Which is why we’re absolutely delighted to announce that we asked Red to join team as our first fully sales-focused team member.
Red’s passion for sales, startups and Seattle are a great fit for us and we’re excited to work together.
Red practice pitches the team
Importantly, as many of you know, Red has been running StartupSeattle for over a year. It’s a great organization that has brought our community closer together and created hundreds of meaningful relationships. Apptentive is passionate about investing in the Seattle community and making it stronger. To us, success is measured in our impact on the world and StartupSeattle’s an important step in the right direction for our little company.
We’re delighted to have Red on our team. Feel free to reach out to him at any time, of course he’s Red [at] Apptentive.com
App Developer Conversations – What the Popcap layoffs mean to the games industry
By: Robi Ganguly on
August 25, 2012
In this week’s App Developer Conversations with Ian Sefferman of MobileDevHQ and Ryan Morel of PlacePlay we discussed Popcap’s announcement this week that they’ll be laying off ~50 people. The net of the conversation is that the move to mobile and social games is happening much faster than even the most sophisticated of companies can anticipate. Watch to find out more and be sure to see the other two videos from this week:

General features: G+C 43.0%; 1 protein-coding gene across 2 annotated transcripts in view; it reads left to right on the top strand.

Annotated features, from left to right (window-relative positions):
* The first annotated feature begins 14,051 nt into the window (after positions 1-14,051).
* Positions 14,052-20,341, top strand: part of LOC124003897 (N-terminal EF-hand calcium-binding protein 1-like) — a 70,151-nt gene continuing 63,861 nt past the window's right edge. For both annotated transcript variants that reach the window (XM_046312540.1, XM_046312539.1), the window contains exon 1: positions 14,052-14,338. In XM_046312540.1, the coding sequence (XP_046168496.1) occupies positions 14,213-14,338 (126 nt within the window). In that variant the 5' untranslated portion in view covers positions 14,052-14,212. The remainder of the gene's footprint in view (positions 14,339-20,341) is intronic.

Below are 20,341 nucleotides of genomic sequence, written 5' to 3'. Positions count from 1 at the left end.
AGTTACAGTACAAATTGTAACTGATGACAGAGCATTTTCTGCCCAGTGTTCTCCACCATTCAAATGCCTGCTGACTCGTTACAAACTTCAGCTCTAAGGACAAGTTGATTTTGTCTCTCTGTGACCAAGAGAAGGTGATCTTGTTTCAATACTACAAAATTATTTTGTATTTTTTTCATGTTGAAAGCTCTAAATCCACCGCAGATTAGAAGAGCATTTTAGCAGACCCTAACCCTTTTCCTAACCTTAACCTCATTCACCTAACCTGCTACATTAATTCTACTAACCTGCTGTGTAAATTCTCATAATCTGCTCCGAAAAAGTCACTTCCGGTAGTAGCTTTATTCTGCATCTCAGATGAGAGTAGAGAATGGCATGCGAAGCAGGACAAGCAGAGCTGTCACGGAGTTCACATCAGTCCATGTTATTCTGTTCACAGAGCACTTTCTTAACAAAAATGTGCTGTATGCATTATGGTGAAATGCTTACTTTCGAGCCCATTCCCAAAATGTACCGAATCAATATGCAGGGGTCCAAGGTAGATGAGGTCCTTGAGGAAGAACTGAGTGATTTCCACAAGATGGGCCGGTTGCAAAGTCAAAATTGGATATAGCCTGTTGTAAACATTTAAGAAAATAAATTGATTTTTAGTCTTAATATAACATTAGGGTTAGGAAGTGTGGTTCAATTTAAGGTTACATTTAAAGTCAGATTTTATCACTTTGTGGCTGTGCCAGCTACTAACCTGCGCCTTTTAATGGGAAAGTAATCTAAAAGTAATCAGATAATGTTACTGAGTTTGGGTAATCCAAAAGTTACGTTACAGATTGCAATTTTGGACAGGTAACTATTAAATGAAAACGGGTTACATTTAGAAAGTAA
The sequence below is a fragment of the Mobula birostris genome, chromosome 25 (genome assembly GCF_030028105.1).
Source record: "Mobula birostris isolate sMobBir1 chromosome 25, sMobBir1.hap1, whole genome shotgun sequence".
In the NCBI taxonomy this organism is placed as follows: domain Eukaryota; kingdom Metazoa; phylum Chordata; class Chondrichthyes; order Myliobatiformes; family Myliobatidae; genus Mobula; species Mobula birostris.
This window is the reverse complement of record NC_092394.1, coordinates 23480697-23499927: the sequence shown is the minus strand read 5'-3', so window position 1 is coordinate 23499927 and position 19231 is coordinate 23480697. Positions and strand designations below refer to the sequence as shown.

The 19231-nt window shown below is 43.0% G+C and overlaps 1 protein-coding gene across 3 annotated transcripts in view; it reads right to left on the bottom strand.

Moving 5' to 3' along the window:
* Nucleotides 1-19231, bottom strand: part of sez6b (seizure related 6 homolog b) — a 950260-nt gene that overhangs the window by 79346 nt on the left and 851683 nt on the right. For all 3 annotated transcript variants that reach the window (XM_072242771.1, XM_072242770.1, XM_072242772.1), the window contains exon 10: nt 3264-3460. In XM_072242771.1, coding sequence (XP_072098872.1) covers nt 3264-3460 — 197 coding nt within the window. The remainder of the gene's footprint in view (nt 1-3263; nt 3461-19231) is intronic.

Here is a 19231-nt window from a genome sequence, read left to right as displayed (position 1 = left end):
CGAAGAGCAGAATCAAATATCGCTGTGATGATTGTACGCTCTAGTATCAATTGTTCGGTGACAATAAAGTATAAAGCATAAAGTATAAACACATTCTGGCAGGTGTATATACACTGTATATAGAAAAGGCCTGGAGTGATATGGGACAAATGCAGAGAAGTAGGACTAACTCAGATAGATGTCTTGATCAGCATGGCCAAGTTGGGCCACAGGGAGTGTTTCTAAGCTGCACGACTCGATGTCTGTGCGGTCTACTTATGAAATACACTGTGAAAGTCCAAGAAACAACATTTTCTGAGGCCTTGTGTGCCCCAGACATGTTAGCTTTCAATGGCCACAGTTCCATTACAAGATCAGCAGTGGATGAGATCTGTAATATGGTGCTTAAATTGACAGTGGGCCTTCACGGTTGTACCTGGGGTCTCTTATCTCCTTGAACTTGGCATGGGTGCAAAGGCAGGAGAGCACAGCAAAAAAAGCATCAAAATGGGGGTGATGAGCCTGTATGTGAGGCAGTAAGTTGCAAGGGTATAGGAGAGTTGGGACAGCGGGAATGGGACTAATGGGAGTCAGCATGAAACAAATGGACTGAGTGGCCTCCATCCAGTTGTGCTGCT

We hope you enjoy this series – please let us know in the comments about future topics you might want to hear about and if you have anything to add to the discussion!
Robi: Hello. Welcome to App Developer Conversations. I’m here with Ryan
Morel, CEO of PlacePlay, and Ian Sefferman, CEO of MobileDevHQ, and I’m
Robi Ganguly from Apptentive. Let’s just jump into it.
This week, PopCap announced that they’re going to be laying off about 50
people here in North America and that they’re going to be evaluating their
operation in Dublin. In talking about it in his blog post, the CEO of
PopCap stated that the reason for it was that the move, to quote him, “was
that in the past year, we’ve seen a dramatic change in the way people play
and pay for games. Free-to-play, social, and mobile games have exploded in
popularity. It happened fast, surprisingly so.” So, they were shocked. They
had to do some reduction in force really quickly because of this move.
Let’s discuss what this means for mobile apps in general.
Ryan: I think it’s probably a proxy for what’s going on in the rest of what
we call “the traditional publisher world.” We saw this a little bit in
mobile when we moved from the carrier distribution model to smart phones,
where the big guys were slow, like glue, had big problems. This is probably
happening on a much greater scale with people like EA, Activision, etc.,
because their business is set up to build these huge multimillion dollar
franchises that take two years.